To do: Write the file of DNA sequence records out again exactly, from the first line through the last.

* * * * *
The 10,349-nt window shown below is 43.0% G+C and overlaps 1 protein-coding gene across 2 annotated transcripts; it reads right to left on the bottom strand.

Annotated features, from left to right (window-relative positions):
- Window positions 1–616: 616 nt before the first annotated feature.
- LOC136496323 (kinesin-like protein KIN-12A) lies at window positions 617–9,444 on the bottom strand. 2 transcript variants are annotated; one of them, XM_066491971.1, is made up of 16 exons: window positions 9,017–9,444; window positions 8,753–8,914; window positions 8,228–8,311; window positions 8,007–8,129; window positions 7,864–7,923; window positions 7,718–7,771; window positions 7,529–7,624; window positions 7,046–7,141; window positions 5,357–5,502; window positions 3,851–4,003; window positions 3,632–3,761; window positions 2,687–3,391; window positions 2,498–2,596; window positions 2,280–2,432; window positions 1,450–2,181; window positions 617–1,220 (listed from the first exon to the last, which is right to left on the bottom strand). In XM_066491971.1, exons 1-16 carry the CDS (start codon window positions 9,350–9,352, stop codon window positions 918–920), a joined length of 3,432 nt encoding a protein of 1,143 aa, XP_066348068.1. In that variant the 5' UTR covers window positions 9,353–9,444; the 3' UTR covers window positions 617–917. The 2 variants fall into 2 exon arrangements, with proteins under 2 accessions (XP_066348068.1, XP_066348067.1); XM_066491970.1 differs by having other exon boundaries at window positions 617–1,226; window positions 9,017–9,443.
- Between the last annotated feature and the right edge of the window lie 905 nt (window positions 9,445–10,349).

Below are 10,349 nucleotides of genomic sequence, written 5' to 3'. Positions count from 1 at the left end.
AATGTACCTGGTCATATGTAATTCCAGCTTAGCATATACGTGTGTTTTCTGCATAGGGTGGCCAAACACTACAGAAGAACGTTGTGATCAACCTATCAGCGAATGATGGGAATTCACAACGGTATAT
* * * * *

The 10,349-nt window shown below is 43.0% G+C and overlaps 1 protein-coding gene across 2 annotated transcripts; it reads right to left on the bottom strand.

Annotated features, from left to right (window-relative positions):
- Window positions 1–616: 616 nt before the first annotated feature.
- LOC136496323 (kinesin-like protein KIN-12A) lies at window positions 617–9,444 on the bottom strand. 2 transcript variants are annotated; one of them, XM_066491971.1, is made up of 16 exons: window positions 9,017–9,444; window positions 8,753–8,914; window positions 8,228–8,311; window positions 8,007–8,129; window positions 7,864–7,923; window positions 7,718–7,771; window positions 7,529–7,624; window positions 7,046–7,141; window positions 5,357–5,502; window positions 3,851–4,003; window positions 3,632–3,761; window positions 2,687–3,391; window positions 2,498–2,596; window positions 2,280–2,432; window positions 1,450–2,181; window positions 617–1,220 (listed from the first exon to the last, which is right to left on the bottom strand). In XM_066491971.1, exons 1-16 carry the CDS (start codon window positions 9,350–9,352, stop codon window positions 918–920), a joined length of 3,432 nt encoding a protein of 1,143 aa, XP_066348068.1. In that variant the 5' UTR covers window positions 9,353–9,444; the 3' UTR covers window positions 617–917. The 2 variants fall into 2 exon arrangements, with proteins under 2 accessions (XP_066348068.1, XP_066348067.1); XM_066491970.1 differs by having other exon boundaries at window positions 617–1,226; window positions 9,017–9,443.
- Between the last annotated feature and the right edge of the window lie 905 nt (window positions 9,445–10,349).

Below are 10,349 nucleotides of genomic sequence, written 5' to 3'. Positions count from 1 at the left end.
AATGTACCTGGTCATATGTAATTCCAGCTTAGCATATACGTGTGTTTTCTGCATAGGGTGGCCAAACACTACAGAAGAACGTTGTGATCAACCTATCAGCGAATGATGGGAATTCACAACGGTATAT